At first the club held weekly meetings and observed a social hour the last Wednesday in the month. During the period of the first world war, however, when women were engaged in the work of the Red Cross, the social hour was abandoned, and the months of October through May were set as meeting times. The fifth Wednesday was designated for Bible Study.

Then the club became affiliated with the Women’s federation in 1912, the members selected as their civic activity the sponsoring of a public library. To start the library a book shower was held at the home of Mrs. A.A. Morrison, with each member contribution one or more worthwhile books. Later a public book shower was held. Members were exempt from a fine is they were delayed by a motor breakdown. At that time the library was in space arranged in the hardware department of John E. Morrison’s store and was kept open of Saturday afternoon with the club members taking turn about as librarians. The library was moved to City Hall, then to the Graham Land Office building, then to the building on Cherry Street, and finally to the present location. It moved to the courthouse in 1924, when it was made a department of the city. At this time the club turned the books and equipment over to the city which were valued at $1400. There was enough demand to employ a full-time librarian and open the library every day. During this time the club wanted to build a club house with space for a library. The county judge and commissioners had gone so far as to give the club a deed to a lot on the NW corner of the courthouse park. The club had raised $3800when it was decided to build the memorial auditorium. The women then relinquished their dream of a club house and contributed $5000 toward the erection of a community building. The library moved to the Memorial Auditorium in the mid-1930s. In 1968 it moved into one wing of the building at 1100 Cherry Street. In 1994 the new library at 910 Cherry Street was opened.

In the early years the club brought Chautauqua courses, entertainments and lectures to town, not only as money-making projects but also to furnish wholesome and pleasing events for the community. In 1930 the club began landscaping the track of land at the end of Shawnee Park, and for many years members contributed shrubs and trees. Also, during these years, the club worked with restoration of Fkort Belknap, highway beautification and statewide projects with the Women’s Federation.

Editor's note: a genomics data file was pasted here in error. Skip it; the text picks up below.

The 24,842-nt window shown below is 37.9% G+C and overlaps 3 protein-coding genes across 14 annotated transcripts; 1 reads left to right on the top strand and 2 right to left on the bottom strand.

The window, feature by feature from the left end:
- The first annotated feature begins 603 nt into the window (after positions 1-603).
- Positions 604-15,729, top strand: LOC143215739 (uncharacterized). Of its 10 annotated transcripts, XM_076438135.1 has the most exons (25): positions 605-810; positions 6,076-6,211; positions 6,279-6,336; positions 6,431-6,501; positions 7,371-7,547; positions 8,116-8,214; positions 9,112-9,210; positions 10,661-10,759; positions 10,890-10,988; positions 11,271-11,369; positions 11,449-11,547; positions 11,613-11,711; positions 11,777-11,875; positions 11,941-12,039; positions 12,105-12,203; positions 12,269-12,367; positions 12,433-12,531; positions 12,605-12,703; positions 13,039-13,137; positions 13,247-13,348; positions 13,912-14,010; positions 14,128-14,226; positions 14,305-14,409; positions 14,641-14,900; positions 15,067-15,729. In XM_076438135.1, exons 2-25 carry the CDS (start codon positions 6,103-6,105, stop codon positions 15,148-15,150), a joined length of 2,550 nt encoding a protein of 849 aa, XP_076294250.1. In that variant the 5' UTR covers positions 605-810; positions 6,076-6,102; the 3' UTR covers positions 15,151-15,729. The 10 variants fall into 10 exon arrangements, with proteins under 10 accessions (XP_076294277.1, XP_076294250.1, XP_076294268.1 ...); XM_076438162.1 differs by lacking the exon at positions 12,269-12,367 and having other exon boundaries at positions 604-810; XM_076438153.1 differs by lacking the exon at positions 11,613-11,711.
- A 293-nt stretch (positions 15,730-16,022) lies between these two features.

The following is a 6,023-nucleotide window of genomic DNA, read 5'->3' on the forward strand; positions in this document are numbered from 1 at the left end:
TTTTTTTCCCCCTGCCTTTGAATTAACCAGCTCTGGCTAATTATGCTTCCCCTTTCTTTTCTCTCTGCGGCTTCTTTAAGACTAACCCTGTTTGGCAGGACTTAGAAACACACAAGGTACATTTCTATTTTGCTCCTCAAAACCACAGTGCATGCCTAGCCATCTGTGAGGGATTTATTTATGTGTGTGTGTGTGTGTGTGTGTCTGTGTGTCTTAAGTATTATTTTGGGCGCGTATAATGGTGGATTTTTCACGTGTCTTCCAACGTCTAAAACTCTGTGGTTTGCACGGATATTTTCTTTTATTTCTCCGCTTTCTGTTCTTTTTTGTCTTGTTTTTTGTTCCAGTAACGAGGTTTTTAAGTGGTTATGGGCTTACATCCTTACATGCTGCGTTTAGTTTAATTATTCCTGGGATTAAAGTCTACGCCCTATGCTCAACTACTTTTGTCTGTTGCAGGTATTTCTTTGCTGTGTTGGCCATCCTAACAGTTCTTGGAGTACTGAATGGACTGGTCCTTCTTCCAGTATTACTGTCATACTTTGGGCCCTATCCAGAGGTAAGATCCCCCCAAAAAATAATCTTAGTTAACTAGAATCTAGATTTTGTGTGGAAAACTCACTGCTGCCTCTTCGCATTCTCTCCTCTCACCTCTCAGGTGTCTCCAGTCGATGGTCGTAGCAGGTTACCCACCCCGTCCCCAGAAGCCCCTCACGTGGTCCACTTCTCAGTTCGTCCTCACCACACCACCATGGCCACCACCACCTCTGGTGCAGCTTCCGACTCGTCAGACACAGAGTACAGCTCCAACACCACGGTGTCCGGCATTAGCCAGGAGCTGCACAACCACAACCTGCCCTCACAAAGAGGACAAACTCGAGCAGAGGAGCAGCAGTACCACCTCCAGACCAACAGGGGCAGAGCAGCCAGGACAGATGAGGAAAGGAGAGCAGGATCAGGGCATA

Earlier programs were planned to develop its members knowledge of art, music, letters, children, sentiment, food, religion, sports, the outdoors, and work with the comment that these things make the 10 rooms of a woman’s house full and make her a perfect woman. Early programs always included study courses set down by the Texas Federation of Women’s Clubs and were supposed to lead to a better understanding of the world and its problems as well as other cultures. In 1940 the name of the club was changed from CSL Circle to CLS Club. On December 15, 1966, the first tour of homes was held with five homes on the tour with an admission of $1.

As the club moved through the years there were changes. But even today basically the programs still continue to stimulate our minds and our effort and work for the library remain our major project. While the establishment of a library has been a noteworthy achievement, it is far from being our only one. The records show the club has been an important role in the life of this community. They have contributed to the cultural, civic, social, and moral progress of Graham. 

“It is not to boast that we call attention to these facts about our club. But we are here to rejoice that we have been able to share in the responsibilities and achievements of our day and to wish for our CLCS many more happy birthdays. We believe the seed has been planted that will make the second twenty-five years of her history even better than the first.”

Mrs. Fred T. Arnold on the club’s 25th anniversary, 1936